Psycho-Stimulants: Medicine for Annoying Children
In a world where the priority is always to be on time, it might be disturbing for a child to start playing in a puddle. Then again, it’s easy for any childish behavior to favor the mass diagnosis of annoying children.
We have said it many times: there is no such thing as a difficult child. The difficult thing is to be a child in this world. A world full of people who are tired, busy, impatient and in a hurry. The normal thing is for a child to run around, scream, fly, experiment and make his environment a personal theme park. At least in the earliest stages, the normal thing is for a child to express himself just as he is and not like adults would like him to be.
However, there are adults who don’t know how to enjoy a child and, therefore, educate children to be more similar to a flowerpot than an infant. Obviously, this “mass worrying” over disruptive and inattentive behaviors in a child generates a mass diagnosis in child and adolescent mental health services.
ADHA and psycho-stimulants: annoying kids medicated with amphetamines
The increase in diagnoses of ADHD at a global level has set off alarms in the sectors linked with childhood and adolescence. The true existence of Attention Deficit Hyperactivity Disorder (ADHD) is very questionable, at least how it is currently conceived.
Thus, nowadays several diverse cases accumulate in mounds, going from neurological problems to behavioral problems or lack of resources and skills to manage their environment.
**The specialized reader will be pleased to know that the diagnosis of ADHD or its equivalent in other classifications is four times higher if the DMS-IV is used rather than the CIE-10. This gives an idea of how speculative the diagnosis of this “ailment” seems to be.
Not by coincidence, from the 1990’s, the prescription of psycho-stimulants has skyrocketed. This includes countries like Spain (where the consumption has multiplied by 20). Also, the United States, which is the biggest consumer worldwide. It has multiplied its consumption only by four.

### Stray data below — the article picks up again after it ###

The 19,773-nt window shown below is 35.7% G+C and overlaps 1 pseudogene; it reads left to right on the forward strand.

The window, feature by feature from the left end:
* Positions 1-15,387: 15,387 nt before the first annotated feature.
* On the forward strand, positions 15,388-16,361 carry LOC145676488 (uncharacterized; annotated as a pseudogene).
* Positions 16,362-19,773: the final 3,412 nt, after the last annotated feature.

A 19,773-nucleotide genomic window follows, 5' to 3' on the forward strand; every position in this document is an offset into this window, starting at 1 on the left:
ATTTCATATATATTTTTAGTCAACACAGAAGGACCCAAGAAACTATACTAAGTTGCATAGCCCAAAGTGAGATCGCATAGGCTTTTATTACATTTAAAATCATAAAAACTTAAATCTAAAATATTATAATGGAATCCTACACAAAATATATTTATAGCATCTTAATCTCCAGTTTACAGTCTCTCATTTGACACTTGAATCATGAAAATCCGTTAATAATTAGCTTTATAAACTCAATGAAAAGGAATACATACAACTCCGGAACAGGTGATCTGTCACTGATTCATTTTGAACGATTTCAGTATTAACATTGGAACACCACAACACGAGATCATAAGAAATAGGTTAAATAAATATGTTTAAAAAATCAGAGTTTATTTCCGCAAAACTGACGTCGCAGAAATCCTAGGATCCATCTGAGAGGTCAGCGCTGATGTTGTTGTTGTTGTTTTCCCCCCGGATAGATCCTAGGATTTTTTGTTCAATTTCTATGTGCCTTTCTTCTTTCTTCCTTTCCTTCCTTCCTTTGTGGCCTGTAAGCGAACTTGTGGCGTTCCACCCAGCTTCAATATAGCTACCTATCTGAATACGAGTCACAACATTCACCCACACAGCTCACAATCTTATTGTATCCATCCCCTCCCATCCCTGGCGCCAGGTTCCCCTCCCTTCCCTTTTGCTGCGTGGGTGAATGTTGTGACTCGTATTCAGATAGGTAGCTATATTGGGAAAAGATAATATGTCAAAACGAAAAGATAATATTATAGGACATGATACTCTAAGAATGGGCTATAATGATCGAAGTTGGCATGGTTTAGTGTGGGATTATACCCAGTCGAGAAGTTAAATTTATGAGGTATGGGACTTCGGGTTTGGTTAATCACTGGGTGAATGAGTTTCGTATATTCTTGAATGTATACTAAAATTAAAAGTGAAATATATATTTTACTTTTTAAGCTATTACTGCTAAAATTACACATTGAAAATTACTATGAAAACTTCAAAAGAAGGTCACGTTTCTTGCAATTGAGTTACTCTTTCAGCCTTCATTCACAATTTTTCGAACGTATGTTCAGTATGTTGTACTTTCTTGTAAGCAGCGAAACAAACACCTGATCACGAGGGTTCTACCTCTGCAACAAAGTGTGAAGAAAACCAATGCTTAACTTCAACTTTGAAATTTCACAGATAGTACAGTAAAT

A banned drug offered like candy…
When we refer to psycho-stimulants, we are specially referring to methylfedinate (MTA). This substance has a chemical structure similar to amphetamines. It’s the one most frequently used worldwide for the treatment of ADHD.
In order to evaluate the good (or bad) link between psycho-stimulants and the improvement of so-called ADHD diagnosed in troublesome children, a variety of studies have been conducted. These studies have been of dubious rigor. Yet, they have tilted the scoreboard in favor of the use of medication (such as with MTA).
The subsequent statement of its coordinator, Peter S. Jensen, is not as widely known. It’s a shame, because in it he admits to having received off-record honorary fees. These from many multinational pharmaceutical companies who sell psycho-stimulants in the USA.
Nevertheless, our objective here is not to delve into this matter. Instead, we will favor certain arguments which make us turn a distrustful eye on a worrisome habit: the use and abuse of psycho-stimulants on children.
The history of psycho-stimulants
You must know that psycho-stimulants have been used for centuries. To reduce fatigue, increase physical and intellectual performance and improve people’s mood. Coffee, tea, tobacco, cocaine… These are natural elements with a long history of use (and abuse) as a means to stimulate the body.
Let’s take a bit of a historical leap, which would justify the link between medicating with psycho-stimulants and the occurrence of ADHD. You should know that amphetamines are completely banned in countries such as Spain. However, there is a type of amphetamine- lisdenamphetamine- which is administered for the treatment of children and adolescents with ADHD.
This leads us to wonder how it’s even possible. How is psycho-stimulating medication of this kind allowed and prescribed with such regularity? In the short term, this treatment reduced the very symptoms of ADHD in about 70% of cases. However, the effects of psycho-stimulants are identical in children who have been diagnosed and in children who haven’t. This suggest that they don’t produce a specific effect.
This effect is also not long-lasting, because a chronification of certain problems has been observed. The long term effects of psycho-stimulants in the young brain are highly worrisome. It will be years until we truly learn what we’re doing to our children and what ADHD truly is.
**This book is highly recommended: Going Back to Normality. The Invention of ADHD and Childhood Bipolar Disorder. By: Fernando García De Vinuesa, Héctor González Pardo and Marino Pérez Álvarez